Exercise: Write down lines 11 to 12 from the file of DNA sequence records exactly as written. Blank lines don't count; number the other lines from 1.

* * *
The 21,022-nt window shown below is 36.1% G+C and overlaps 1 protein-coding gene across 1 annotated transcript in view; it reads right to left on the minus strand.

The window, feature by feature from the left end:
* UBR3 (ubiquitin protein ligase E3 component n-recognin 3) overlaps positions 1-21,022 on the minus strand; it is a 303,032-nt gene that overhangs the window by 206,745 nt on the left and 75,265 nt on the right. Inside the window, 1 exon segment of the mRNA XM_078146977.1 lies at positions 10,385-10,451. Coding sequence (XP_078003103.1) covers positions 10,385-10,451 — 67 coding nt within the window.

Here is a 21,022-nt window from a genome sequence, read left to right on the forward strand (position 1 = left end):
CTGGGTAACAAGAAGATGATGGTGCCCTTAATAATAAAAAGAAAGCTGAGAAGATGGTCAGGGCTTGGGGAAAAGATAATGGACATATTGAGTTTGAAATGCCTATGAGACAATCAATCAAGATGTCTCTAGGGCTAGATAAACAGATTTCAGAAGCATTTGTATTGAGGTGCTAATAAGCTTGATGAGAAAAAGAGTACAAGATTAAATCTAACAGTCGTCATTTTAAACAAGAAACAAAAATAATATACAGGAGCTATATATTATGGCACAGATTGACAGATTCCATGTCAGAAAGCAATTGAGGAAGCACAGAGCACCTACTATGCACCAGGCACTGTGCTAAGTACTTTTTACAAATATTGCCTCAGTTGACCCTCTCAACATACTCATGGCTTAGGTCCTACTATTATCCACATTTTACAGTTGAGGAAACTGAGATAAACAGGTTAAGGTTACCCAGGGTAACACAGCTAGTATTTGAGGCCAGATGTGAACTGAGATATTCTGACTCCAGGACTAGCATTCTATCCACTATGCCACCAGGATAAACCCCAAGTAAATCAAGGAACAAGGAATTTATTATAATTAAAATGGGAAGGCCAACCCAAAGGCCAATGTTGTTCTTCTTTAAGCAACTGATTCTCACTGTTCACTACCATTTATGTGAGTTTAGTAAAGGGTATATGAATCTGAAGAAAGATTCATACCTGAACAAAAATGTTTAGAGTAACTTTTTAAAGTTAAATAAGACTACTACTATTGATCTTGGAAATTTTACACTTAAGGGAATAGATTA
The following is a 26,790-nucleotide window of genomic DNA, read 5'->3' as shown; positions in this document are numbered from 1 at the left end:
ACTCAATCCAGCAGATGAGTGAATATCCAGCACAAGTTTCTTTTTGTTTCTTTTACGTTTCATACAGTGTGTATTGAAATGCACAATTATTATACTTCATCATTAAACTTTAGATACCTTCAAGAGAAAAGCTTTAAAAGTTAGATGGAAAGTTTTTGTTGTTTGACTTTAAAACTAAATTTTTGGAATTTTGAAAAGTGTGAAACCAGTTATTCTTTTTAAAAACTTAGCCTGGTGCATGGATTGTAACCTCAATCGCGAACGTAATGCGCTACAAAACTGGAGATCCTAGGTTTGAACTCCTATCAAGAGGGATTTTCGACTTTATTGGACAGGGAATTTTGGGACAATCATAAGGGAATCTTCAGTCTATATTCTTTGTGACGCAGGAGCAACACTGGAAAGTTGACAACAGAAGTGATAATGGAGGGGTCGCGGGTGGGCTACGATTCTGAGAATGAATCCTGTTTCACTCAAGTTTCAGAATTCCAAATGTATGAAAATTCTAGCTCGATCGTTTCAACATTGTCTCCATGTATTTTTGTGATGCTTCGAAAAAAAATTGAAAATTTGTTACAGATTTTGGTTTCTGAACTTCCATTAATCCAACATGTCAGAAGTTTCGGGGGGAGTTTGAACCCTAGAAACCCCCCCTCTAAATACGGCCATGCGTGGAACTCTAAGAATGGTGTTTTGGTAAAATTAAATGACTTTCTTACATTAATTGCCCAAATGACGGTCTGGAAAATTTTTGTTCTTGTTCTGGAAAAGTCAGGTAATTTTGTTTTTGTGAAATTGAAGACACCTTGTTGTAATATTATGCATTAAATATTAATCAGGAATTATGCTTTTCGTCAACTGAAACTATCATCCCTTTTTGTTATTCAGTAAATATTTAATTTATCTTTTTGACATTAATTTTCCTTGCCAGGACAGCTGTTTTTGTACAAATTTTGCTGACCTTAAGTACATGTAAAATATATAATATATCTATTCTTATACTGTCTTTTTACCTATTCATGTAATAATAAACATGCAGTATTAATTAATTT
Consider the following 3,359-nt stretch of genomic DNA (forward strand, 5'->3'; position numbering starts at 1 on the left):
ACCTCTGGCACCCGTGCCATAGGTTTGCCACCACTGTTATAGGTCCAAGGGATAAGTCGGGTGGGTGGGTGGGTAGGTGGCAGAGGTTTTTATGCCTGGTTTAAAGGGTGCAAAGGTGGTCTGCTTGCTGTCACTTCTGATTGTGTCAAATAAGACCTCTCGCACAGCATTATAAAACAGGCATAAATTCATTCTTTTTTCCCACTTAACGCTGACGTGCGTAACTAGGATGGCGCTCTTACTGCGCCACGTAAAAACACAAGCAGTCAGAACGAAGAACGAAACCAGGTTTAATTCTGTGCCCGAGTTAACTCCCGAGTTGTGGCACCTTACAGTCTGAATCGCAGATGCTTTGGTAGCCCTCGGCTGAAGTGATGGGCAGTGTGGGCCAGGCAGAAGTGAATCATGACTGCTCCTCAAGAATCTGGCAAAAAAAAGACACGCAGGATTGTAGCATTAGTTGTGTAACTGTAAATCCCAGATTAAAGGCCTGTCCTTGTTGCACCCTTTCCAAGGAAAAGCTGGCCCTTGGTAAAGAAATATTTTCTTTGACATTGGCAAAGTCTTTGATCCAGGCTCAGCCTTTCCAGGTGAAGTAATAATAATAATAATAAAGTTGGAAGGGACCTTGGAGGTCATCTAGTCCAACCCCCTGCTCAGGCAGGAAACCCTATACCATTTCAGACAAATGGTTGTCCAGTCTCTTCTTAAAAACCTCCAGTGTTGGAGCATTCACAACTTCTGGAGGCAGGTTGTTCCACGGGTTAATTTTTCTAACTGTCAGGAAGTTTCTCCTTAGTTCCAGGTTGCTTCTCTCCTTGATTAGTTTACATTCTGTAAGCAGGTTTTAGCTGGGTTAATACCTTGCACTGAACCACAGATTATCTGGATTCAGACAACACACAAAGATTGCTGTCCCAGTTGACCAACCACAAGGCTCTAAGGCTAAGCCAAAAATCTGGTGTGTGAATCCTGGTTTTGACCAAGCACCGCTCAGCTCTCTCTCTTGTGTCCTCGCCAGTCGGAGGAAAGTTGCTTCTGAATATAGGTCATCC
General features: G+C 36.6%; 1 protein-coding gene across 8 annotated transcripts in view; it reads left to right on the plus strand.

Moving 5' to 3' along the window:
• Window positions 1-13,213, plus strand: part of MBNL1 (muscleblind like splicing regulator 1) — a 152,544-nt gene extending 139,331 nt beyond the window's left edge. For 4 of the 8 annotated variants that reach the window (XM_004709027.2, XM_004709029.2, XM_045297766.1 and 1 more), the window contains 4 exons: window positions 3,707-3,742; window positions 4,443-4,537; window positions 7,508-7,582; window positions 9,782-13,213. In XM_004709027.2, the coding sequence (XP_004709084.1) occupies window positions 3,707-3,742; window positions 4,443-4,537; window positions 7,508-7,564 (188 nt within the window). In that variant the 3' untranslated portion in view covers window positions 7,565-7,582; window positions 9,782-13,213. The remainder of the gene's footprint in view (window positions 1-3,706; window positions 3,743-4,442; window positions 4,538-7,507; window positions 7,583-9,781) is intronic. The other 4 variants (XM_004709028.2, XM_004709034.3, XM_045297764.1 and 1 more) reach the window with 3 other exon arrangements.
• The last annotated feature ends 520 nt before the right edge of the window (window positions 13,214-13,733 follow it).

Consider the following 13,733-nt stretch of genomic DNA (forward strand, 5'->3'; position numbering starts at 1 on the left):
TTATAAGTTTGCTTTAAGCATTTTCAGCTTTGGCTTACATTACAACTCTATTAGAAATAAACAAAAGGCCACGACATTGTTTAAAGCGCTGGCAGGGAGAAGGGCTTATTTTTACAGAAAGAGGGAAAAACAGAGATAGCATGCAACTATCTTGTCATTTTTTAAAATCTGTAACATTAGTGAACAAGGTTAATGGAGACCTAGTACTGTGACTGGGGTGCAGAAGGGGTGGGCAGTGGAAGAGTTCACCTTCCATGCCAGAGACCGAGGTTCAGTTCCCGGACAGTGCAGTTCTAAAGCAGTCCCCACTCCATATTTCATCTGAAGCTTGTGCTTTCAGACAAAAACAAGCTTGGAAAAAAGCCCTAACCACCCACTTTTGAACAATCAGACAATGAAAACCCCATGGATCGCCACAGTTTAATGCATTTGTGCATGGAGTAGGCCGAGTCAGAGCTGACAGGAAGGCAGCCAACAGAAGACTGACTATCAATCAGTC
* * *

Moving 5' to 3' along the window:
• Window positions 1-13,213, plus strand: part of MBNL1 (muscleblind like splicing regulator 1) — a 152,544-nt gene extending 139,331 nt beyond the window's left edge. For 4 of the 8 annotated variants that reach the window (XM_004709027.2, XM_004709029.2, XM_045297766.1 and 1 more), the window contains 4 exons: window positions 3,707-3,742; window positions 4,443-4,537; window positions 7,508-7,582; window positions 9,782-13,213. In XM_004709027.2, the coding sequence (XP_004709084.1) occupies window positions 3,707-3,742; window positions 4,443-4,537; window positions 7,508-7,564 (188 nt within the window). In that variant the 3' untranslated portion in view covers window positions 7,565-7,582; window positions 9,782-13,213. The remainder of the gene's footprint in view (window positions 1-3,706; window positions 3,743-4,442; window positions 4,538-7,507; window positions 7,583-9,781) is intronic. The other 4 variants (XM_004709028.2, XM_004709034.3, XM_045297764.1 and 1 more) reach the window with 3 other exon arrangements.